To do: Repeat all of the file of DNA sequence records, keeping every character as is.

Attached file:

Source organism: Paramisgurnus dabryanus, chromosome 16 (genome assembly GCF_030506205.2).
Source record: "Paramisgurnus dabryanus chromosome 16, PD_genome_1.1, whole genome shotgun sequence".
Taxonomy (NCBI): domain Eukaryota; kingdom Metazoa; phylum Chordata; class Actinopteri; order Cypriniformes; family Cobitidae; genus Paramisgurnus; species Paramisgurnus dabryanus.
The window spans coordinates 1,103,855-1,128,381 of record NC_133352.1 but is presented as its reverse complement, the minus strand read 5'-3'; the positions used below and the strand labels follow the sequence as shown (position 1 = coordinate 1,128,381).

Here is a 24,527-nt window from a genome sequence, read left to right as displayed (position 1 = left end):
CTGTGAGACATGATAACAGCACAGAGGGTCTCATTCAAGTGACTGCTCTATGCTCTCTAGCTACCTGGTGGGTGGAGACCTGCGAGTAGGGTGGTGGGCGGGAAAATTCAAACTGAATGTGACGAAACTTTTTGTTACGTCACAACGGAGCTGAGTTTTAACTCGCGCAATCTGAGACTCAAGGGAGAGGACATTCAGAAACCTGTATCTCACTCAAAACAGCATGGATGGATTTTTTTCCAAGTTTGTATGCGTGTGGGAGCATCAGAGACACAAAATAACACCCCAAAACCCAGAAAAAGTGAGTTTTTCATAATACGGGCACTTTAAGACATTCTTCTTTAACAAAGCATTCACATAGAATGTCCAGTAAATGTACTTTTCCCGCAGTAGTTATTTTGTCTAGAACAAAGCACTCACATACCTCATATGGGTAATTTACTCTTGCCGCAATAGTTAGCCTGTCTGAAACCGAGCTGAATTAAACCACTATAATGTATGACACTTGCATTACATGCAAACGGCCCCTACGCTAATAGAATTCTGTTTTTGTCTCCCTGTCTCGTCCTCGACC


Source organism: Paramisgurnus dabryanus, chromosome 16 (genome assembly GCF_030506205.2).
Source record: "Paramisgurnus dabryanus chromosome 16, PD_genome_1.1, whole genome shotgun sequence".
Taxonomy (NCBI): domain Eukaryota; kingdom Metazoa; phylum Chordata; class Actinopteri; order Cypriniformes; family Cobitidae; genus Paramisgurnus; species Paramisgurnus dabryanus.
The window spans coordinates 1,103,855-1,128,381 of record NC_133352.1 but is presented as its reverse complement, the minus strand read 5'-3'; the positions used below and the strand labels follow the sequence as shown (position 1 = coordinate 1,128,381).

Here is a 24,527-nt window from a genome sequence, read left to right as displayed (position 1 = left end):
CTGTGAGACATGATAACAGCACAGAGGGTCTCATTCAAGTGACTGCTCTATGCTCTCTAGCTACCTGGTGGGTGGAGACCTGCGAGTAGGGTGGTGGGCGGGAAAATTCAAACTGAATGTGACGAAACTTTTTGTTACGTCACAACGGAGCTGAGTTTTAACTCGCGCAATCTGAGACTCAAGGGAGAGGACATTCAGAAACCTGTATCTCACTCAAAACAGCATGGATGGATTTTTTTCCAAGTTTGTATGCGTGTGGGAGCATCAGAGACACAAAATAACACCCCAAAACCCAGAAAAAGTGAGTTTTTCATAATACGGGCACTTTAAGACATTCTTCTTTAACAAAGCATTCACATAGAATGTCCAGTAAATGTACTTTTCCCGCAGTAGTTATTTTGTCTAGAACAAAGCACTCACATACCTCATATGGGTAATTTACTCTTGCCGCAATAGTTAGCCTGTCTGAAACCGAGCTGAATTAAACCACTATAATGTATGACACTTGCATTACATGCAAACGGCCCCTACGCTAATAGAATTCTGTTTTTGTCTCCCTGTCTCGTCCTCGACC